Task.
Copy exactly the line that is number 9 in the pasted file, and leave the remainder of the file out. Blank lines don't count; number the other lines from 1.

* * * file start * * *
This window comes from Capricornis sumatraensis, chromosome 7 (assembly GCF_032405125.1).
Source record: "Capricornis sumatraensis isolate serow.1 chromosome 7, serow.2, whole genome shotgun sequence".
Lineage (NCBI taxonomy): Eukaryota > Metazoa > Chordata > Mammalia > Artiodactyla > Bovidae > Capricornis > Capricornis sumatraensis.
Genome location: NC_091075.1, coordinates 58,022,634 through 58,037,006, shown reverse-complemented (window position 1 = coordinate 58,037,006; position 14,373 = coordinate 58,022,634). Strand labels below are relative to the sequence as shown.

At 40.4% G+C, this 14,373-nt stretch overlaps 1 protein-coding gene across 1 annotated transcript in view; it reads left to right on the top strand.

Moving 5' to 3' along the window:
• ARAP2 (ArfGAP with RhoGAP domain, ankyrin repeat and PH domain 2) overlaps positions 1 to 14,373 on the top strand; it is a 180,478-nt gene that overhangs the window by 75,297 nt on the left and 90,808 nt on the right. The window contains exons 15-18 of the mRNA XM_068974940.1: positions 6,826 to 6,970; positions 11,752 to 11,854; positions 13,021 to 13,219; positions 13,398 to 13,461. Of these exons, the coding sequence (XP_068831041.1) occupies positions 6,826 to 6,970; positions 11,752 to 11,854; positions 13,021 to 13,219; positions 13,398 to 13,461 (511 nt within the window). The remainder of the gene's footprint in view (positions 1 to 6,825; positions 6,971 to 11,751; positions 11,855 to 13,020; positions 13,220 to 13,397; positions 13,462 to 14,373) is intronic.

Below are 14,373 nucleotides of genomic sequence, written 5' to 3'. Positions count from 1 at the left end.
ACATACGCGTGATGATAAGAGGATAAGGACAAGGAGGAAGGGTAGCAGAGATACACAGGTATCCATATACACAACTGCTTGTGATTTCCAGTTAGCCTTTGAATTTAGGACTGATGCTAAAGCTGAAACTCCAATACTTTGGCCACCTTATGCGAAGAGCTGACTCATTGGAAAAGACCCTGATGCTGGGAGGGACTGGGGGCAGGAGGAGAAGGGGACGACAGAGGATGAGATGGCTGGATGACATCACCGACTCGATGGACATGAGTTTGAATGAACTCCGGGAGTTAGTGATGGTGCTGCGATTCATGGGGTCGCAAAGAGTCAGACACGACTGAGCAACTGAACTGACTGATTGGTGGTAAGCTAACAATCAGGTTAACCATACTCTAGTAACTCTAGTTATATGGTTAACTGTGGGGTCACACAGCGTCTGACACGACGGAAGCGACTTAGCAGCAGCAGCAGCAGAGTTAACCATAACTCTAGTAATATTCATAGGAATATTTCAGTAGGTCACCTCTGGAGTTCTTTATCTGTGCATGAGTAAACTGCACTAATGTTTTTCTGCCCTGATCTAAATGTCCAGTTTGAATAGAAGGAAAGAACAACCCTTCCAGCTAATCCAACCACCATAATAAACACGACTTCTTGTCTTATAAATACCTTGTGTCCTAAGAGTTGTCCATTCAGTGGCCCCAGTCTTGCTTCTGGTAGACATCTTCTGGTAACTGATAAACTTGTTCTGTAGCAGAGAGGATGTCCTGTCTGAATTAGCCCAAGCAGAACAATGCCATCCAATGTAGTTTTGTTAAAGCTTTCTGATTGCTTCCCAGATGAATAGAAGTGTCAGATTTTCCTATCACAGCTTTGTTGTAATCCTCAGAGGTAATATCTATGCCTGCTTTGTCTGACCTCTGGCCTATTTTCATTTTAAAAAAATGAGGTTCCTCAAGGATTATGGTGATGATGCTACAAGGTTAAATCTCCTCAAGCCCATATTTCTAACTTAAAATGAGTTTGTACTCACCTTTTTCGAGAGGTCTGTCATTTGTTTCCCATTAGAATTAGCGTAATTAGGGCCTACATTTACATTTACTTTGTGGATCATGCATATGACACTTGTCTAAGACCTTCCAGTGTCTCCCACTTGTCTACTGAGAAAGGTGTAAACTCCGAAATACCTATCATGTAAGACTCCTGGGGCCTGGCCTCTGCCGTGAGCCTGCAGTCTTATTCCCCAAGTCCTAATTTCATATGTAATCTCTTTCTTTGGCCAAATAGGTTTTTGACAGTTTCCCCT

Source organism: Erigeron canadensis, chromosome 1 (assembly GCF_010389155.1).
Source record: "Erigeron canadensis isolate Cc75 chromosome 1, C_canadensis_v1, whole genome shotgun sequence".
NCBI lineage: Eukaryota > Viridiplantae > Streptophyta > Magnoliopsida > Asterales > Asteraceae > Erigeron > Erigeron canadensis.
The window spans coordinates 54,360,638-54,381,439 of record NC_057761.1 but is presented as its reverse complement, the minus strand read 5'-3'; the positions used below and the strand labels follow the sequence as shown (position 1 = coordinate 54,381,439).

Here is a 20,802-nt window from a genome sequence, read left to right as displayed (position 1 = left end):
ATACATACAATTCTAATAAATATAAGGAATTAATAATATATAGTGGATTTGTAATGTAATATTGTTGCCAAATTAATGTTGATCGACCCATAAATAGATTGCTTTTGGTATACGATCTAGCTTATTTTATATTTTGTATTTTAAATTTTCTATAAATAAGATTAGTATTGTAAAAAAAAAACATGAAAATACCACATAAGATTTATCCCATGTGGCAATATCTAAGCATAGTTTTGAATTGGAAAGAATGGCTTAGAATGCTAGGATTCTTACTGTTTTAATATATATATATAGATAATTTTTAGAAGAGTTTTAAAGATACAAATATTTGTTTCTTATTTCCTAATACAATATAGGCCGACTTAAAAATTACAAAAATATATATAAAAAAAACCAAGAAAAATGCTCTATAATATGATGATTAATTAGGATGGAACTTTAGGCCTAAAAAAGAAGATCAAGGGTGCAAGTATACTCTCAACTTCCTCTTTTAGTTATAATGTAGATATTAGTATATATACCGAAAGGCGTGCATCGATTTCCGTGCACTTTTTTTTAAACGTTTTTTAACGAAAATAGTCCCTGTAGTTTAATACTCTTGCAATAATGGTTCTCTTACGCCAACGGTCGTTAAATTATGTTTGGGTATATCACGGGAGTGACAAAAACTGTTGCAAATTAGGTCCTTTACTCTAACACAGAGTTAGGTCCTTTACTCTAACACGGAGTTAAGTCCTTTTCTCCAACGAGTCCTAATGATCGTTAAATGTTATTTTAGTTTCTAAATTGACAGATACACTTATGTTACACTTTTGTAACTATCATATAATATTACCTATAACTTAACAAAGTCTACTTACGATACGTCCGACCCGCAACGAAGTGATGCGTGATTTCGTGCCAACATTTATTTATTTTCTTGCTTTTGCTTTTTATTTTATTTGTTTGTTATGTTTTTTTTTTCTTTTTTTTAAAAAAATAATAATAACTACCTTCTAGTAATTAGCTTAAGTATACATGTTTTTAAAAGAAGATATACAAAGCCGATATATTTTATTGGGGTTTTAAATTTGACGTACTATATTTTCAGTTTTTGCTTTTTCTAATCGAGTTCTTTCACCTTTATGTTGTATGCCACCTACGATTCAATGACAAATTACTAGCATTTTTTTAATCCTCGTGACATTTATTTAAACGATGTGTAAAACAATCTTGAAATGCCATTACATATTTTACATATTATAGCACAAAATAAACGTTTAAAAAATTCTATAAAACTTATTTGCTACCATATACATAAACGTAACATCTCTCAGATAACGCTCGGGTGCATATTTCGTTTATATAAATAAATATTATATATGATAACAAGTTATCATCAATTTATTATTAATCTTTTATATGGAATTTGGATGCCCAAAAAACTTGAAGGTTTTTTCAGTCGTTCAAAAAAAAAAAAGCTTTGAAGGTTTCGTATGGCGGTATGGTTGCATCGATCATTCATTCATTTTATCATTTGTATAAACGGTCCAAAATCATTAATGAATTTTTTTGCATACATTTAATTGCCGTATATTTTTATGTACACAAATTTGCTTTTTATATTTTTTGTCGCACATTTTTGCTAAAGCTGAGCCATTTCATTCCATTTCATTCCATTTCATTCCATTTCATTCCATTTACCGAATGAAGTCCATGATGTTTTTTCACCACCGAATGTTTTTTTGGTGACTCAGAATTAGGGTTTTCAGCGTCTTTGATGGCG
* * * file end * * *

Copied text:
ACATACGCGTGATGATAAGAGGATAAGGACAAGGAGGAAGGGTAGCAGAGATACACAGGTATCCATATACACAACTGCTTGTGATTTCCAGTTAGCCTTTGAATTTAGGACTGATGCTAAAGCTGAAACTCCAATACTTTGGCCACCTTATGCGAAGAGCTGACTCATTGGAAAAGACCCTGATGCTGGGAGGGACTGGGGGCAGGAGGAGAAGGGGACGACAGAGGATGAGATGGCTGGATGACATCACCGACTCGATGGACATGAGTTTGAATGAACTCCGGGAGTTAGTGATGGTGCTGCGATTCATGGGGTCGCAAAGAGTCAGACACGACTGAGCAACTGAACTGACTGATTGGTGGTAAGCTAACAATCAGGTTAACCATACTCTAGTAACTCTAGTTATATGGTTAACTGTGGGGTCACACAGCGTCTGACACGACGGAAGCGACTTAGCAGCAGCAGCAGCAGAGTTAACCATAACTCTAGTAATATTCATAGGAATATTTCAGTAGGTCACCTCTGGAGTTCTTTATCTGTGCATGAGTAAACTGCACTAATGTTTTTCTGCCCTGATCTAAATGTCCAGTTTGAATAGAAGGAAAGAACAACCCTTCCAGCTAATCCAACCACCATAATAAACACGACTTCTTGTCTTATAAATACCTTGTGTCCTAAGAGTTGTCCATTCAGTGGCCCCAGTCTTGCTTCTGGTAGACATCTTCTGGTAACTGATAAACTTGTTCTGTAGCAGAGAGGATGTCCTGTCTGAATTAGCCCAAGCAGAACAATGCCATCCAATGTAGTTTTGTTAAAGCTTTCTGATTGCTTCCCAGATGAATAGAAGTGTCAGATTTTCCTATCACAGCTTTGTTGTAATCCTCAGAGGTAATATCTATGCCTGCTTTGTCTGACCTCTGGCCTATTTTCATTTTAAAAAAATGAGGTTCCTCAAGGATTATGGTGATGATGCTACAAGGTTAAATCTCCTCAAGCCCATATTTCTAACTTAAAATGAGTTTGTACTCACCTTTTTCGAGAGGTCTGTCATTTGTTTCCCATTAGAATTAGCGTAATTAGGGCCTACATTTACATTTACTTTGTGGATCATGCATATGACACTTGTCTAAGACCTTCCAGTGTCTCCCACTTGTCTACTGAGAAAGGTGTAAACTCCGAAATACCTATCATGTAAGACTCCTGGGGCCTGGCCTCTGCCGTGAGCCTGCAGTCTTATTCCCCAAGTCCTAATTTCATATGTAATCTCTTTCTTTGGCCAAATAGGTTTTTGACAGTTTCCCCT